Plan on ending your work life with investments that can generate the amount of needed income. Be sure that you factor taxes and brokerage fees into your calculations.

Conservatively, estimate your life expectancy, see the Social Security Life Expectancy Calculator or a more sophisticated (but not necessarily more accurate) one at Life Expectancy Calculator. If you are 60 now and in reasonably good health, you should conservatively estimate that you will live to between 90 and 100 years. Stay on the conservative side because you certainly do not want to feel that you have to go back to work at 85 to 90 years of age to pay the bills.

There is a final idea to help you plan for the future in our very uncertain world. Keep God in your life, in your daily flow of activities and in your kingdom perspective. Ways you should do that include all of the following and more:

Prayer, including prayer with and for your family and friends,
Worship in community with other believers,
Reading God’s Word regularly and in a meaningful program,
Discipleship, either of yourself with a mature Christian or by you with a young Christian,
Stewardship of the L.I.F.E (the Labor, the Influence, the Financial resources, and the Expertise) God has given you, and
Giving to support kingdom work in a meaningful way.

God has given so much, so incredibly much, to restore the broken relationship between people and their God. The sacrifice of Jesus is only one of a thousand ways to show God’s complete faithfulness to us. As our Pastor has accurately put it, “If God was ever going to back out on anything, it would have been at Calvary.” Great is His faithfulness. Lamentations 3:22-23.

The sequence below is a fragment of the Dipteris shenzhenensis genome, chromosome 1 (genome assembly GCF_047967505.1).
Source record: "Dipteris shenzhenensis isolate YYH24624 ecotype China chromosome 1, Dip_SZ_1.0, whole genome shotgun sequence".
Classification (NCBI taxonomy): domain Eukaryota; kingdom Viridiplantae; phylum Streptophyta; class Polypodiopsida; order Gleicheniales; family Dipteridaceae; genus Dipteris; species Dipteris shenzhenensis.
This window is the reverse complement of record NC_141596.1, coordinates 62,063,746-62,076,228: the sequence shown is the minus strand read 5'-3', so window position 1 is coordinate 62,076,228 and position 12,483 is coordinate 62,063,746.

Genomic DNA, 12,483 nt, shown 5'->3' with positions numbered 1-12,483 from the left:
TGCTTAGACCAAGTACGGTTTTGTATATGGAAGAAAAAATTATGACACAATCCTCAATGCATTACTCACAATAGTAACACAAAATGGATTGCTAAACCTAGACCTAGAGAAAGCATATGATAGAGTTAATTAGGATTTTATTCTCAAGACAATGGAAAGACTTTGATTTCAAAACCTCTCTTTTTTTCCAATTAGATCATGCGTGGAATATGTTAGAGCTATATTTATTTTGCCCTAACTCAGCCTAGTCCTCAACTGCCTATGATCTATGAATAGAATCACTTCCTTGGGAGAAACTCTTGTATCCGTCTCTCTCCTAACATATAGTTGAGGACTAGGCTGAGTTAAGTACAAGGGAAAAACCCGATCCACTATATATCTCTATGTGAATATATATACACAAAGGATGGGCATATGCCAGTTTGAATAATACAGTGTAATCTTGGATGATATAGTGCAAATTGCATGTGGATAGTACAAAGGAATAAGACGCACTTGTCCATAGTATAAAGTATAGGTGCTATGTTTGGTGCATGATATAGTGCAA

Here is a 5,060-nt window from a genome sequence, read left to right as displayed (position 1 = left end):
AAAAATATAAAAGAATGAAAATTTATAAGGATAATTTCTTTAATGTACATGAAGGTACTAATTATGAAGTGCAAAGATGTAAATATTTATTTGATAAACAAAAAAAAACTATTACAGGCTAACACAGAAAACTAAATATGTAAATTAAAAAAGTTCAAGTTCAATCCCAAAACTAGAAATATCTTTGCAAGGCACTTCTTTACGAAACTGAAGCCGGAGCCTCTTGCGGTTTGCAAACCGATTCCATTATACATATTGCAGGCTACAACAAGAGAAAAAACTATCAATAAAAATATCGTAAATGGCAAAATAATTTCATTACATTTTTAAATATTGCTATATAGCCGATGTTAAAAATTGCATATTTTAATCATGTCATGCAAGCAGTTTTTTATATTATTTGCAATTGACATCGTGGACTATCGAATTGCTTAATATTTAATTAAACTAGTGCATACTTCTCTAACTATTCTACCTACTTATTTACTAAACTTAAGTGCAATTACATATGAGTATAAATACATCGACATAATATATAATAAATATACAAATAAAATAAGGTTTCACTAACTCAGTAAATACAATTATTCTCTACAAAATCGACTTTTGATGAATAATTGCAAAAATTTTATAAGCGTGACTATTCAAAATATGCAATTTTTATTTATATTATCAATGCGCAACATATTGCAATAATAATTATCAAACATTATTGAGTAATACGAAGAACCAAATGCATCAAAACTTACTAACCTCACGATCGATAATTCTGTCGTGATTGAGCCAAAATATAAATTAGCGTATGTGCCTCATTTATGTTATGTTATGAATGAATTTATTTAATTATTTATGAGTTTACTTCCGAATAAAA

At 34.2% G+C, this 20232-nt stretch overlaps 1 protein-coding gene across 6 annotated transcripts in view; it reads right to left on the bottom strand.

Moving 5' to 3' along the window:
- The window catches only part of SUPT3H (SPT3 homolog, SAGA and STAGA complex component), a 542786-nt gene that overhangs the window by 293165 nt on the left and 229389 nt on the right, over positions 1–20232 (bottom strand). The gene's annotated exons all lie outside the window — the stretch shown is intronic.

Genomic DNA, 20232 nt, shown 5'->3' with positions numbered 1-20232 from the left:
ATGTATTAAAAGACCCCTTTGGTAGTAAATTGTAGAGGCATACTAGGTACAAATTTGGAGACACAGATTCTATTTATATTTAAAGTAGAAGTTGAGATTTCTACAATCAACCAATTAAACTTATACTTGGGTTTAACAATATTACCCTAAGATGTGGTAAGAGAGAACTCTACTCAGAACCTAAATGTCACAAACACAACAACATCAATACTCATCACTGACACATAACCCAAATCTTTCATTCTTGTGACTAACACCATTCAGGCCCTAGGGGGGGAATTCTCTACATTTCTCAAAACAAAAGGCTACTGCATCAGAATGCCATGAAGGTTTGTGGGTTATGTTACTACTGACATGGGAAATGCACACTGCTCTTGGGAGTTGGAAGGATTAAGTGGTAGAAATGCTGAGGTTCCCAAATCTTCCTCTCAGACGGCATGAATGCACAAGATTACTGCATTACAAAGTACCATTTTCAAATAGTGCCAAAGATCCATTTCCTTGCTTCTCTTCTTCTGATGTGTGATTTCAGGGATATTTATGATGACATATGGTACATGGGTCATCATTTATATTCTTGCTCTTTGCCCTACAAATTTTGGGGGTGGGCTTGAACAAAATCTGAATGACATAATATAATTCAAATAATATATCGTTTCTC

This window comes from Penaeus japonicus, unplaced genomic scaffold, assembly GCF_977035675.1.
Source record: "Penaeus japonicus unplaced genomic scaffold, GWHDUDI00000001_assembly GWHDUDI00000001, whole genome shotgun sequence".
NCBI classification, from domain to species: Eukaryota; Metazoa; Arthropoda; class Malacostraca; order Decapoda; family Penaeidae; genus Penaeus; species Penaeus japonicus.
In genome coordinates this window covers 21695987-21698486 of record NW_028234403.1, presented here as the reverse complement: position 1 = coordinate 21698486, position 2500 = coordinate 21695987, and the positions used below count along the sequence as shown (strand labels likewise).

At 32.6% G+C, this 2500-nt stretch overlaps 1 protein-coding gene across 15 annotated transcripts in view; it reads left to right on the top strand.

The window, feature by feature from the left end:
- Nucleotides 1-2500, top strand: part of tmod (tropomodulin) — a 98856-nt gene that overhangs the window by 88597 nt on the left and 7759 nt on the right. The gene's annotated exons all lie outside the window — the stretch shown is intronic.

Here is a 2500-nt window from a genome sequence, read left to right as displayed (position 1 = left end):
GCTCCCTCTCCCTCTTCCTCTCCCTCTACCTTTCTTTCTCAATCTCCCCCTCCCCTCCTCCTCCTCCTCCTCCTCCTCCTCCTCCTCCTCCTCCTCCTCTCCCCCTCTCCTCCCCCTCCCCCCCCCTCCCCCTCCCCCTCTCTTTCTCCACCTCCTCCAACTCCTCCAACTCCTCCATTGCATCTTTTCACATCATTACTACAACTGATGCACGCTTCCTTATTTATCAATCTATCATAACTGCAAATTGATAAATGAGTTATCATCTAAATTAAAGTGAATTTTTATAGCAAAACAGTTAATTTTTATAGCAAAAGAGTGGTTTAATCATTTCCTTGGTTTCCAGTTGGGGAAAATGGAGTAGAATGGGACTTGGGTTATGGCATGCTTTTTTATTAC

The Idlewild Foundation exists to serve you. We are supported by Idlewild Baptist Church as well as by members of the Tampa Bay community and our all-volunteer Trustees. We exist to educate, motivate and facilitate Godly stewardship and radical generosity. If we can help you take steps toward a financial future with God in your plans, please give us a call.

About the Author

John Campbell has retired from a 40-year legal practice as a trial attorney in Tampa. He has served in multiple volunteer roles at Idlewild Baptist Church in Lutz, Florida, where he met Jesus. He began serving as the Executive Director of the Idlewild Foundation in 2016. He has been married to the love of his life, Mona Puckett Campbell, since 1972.